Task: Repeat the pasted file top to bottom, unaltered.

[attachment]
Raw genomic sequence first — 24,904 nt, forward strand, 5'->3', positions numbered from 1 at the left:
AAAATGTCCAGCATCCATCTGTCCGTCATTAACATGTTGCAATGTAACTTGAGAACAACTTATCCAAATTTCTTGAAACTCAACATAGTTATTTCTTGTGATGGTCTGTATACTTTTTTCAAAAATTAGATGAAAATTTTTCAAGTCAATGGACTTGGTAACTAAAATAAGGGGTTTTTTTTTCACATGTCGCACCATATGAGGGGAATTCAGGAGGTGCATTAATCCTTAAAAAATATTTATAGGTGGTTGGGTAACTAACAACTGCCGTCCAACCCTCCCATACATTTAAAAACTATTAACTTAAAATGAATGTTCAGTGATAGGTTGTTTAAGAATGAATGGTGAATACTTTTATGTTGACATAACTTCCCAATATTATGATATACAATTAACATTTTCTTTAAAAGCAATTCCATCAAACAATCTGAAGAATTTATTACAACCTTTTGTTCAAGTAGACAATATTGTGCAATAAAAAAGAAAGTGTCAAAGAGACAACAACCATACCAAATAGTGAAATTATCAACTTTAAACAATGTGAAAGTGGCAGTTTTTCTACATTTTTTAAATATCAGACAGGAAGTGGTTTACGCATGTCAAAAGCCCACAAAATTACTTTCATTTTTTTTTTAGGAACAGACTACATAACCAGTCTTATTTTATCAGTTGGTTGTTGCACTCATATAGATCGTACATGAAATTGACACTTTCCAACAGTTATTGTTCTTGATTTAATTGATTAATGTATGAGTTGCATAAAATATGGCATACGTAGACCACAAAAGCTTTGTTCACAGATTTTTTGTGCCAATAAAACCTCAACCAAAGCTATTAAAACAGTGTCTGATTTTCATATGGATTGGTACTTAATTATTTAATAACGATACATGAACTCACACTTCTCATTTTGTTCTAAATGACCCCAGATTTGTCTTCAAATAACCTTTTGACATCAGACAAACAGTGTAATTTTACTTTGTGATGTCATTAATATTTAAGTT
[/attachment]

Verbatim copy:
Raw genomic sequence first — 24,904 nt, forward strand, 5'->3', positions numbered from 1 at the left:
AAAATGTCCAGCATCCATCTGTCCGTCATTAACATGTTGCAATGTAACTTGAGAACAACTTATCCAAATTTCTTGAAACTCAACATAGTTATTTCTTGTGATGGTCTGTATACTTTTTTCAAAAATTAGATGAAAATTTTTCAAGTCAATGGACTTGGTAACTAAAATAAGGGGTTTTTTTTTCACATGTCGCACCATATGAGGGGAATTCAGGAGGTGCATTAATCCTTAAAAAATATTTATAGGTGGTTGGGTAACTAACAACTGCCGTCCAACCCTCCCATACATTTAAAAACTATTAACTTAAAATGAATGTTCAGTGATAGGTTGTTTAAGAATGAATGGTGAATACTTTTATGTTGACATAACTTCCCAATATTATGATATACAATTAACATTTTCTTTAAAAGCAATTCCATCAAACAATCTGAAGAATTTATTACAACCTTTTGTTCAAGTAGACAATATTGTGCAATAAAAAAGAAAGTGTCAAAGAGACAACAACCATACCAAATAGTGAAATTATCAACTTTAAACAATGTGAAAGTGGCAGTTTTTCTACATTTTTTAAATATCAGACAGGAAGTGGTTTACGCATGTCAAAAGCCCACAAAATTACTTTCATTTTTTTTTTAGGAACAGACTACATAACCAGTCTTATTTTATCAGTTGGTTGTTGCACTCATATAGATCGTACATGAAATTGACACTTTCCAACAGTTATTGTTCTTGATTTAATTGATTAATGTATGAGTTGCATAAAATATGGCATACGTAGACCACAAAAGCTTTGTTCACAGATTTTTTGTGCCAATAAAACCTCAACCAAAGCTATTAAAACAGTGTCTGATTTTCATATGGATTGGTACTTAATTATTTAATAACGATACATGAACTCACACTTCTCATTTTGTTCTAAATGACCCCAGATTTGTCTTCAAATAACCTTTTGACATCAGACAAACAGTGTAATTTTACTTTGTGATGTCATTAATATTTAAGTT